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Secretary's Notice | Selection of Bruce Tonkin as a Director by the GNSO

Pursuant to ICANN Bylaws Article X, Section 3(6), the GNSO Council today confirmed the selection of Bruce Tonkin to succeed Alejandro Pisanty in Board Seat 13. Bruce Tonkin's term will begin on 8 June 2007, and will end on the day six months after the conclusion of ICANN's annual meeting in 2009.

Copied below is the text of a message confirming the election from Glen de Saint Géry, GNSO Secretariat:

To: ICANN’s General Counsel and Secretary
From: GNSO Secretariat

Dear John,

The GNSO Council in its meeting on Thursday 12 April, formally ratified the email vote for Board seat #13.

The results of the email vote were:

Bruce Tonkin 21 votes for, 3 abstentions, 3 votes not cast.

Thus Dr Bruce Tonkin was declared elected to Board seat #13, under the ICANN Bylaws, Article X, Section 3, Clause 6. from 8 June 2007 until 6 months after the conclusion of the Annual Meeting in 2009.

Glen de Saint Géry
GNSO Secretariat - ICANN

Domain Name System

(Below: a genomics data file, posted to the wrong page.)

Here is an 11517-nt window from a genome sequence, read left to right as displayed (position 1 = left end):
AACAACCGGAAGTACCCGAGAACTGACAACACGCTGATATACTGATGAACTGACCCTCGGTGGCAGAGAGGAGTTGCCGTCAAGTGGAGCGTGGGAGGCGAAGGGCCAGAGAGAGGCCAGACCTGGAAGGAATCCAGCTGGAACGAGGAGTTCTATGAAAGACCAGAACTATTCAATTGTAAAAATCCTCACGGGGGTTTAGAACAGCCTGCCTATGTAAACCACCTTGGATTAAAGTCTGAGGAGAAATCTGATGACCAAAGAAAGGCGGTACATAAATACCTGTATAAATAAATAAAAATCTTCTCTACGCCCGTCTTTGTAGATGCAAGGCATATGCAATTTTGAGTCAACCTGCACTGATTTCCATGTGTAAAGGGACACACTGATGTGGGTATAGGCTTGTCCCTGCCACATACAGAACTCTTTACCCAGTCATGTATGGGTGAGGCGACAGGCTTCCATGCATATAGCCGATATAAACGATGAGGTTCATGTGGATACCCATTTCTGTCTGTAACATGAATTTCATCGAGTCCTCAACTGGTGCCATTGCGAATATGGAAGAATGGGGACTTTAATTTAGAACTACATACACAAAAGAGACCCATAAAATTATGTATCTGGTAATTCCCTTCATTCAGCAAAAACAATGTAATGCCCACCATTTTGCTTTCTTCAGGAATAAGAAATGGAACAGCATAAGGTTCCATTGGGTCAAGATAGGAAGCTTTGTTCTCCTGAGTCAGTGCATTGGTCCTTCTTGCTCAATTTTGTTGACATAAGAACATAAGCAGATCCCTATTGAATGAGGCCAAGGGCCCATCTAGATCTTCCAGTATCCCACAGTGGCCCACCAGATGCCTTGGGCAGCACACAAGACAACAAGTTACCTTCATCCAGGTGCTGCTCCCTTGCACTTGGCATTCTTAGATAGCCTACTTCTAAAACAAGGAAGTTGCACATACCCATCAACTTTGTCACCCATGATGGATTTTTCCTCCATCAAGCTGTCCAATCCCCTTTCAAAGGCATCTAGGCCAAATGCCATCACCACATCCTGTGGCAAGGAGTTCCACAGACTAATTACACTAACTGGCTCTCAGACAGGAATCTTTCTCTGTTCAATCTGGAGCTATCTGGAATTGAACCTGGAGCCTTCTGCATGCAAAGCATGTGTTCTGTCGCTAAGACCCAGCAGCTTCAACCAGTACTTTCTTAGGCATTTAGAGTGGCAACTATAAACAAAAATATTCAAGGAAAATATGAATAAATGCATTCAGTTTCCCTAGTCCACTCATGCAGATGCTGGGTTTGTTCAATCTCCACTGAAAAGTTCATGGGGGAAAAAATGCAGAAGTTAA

Internationalized Domain Name ,IDN,"IDNs are domain names that include characters used in the local representation of languages that are not written with the twenty-six letters of the basic Latin alphabet ""a-z"". An IDN can contain Latin letters with diacritical marks, as required by many European languages, or may consist of characters from non-Latin scripts such as Arabic or Chinese. Many languages also use other types of digits than the European ""0-9"". The basic Latin alphabet together with the European-Arabic digits are, for the purpose of domain names, termed ""ASCII characters"" (ASCII = American Standard Code for Information Interchange). These are also included in the broader range of ""Unicode characters"" that provides the basis for IDNs. The ""hostname rule"" requires that all domain names of the type under consideration here are stored in the DNS using only the ASCII characters listed above, with the one further addition of the hyphen ""-"". The Unicode form of an IDN therefore requires special encoding before it is entered into the DNS. The following terminology is used when distinguishing between these forms: A domain name consists of a series of ""labels"" (separated by ""dots""). The ASCII form of an IDN label is termed an ""A-label"". All operations defined in the DNS protocol use A-labels exclusively. The Unicode form, which a user expects to be displayed, is termed a ""U-label"". The difference may be illustrated with the Hindi word for ""test"" — परीका — appearing here as a U-label would (in the Devanagari script). A special form of ""ASCII compatible encoding"" (abbreviated ACE) is applied to this to produce the corresponding A-label: xn--11b5bs1di. A domain name that only includes ASCII letters, digits, and hyphens is termed an ""LDH label"". Although the definitions of A-labels and LDH-labels overlap, a name consisting exclusively of LDH labels, such as"""" is not an IDN."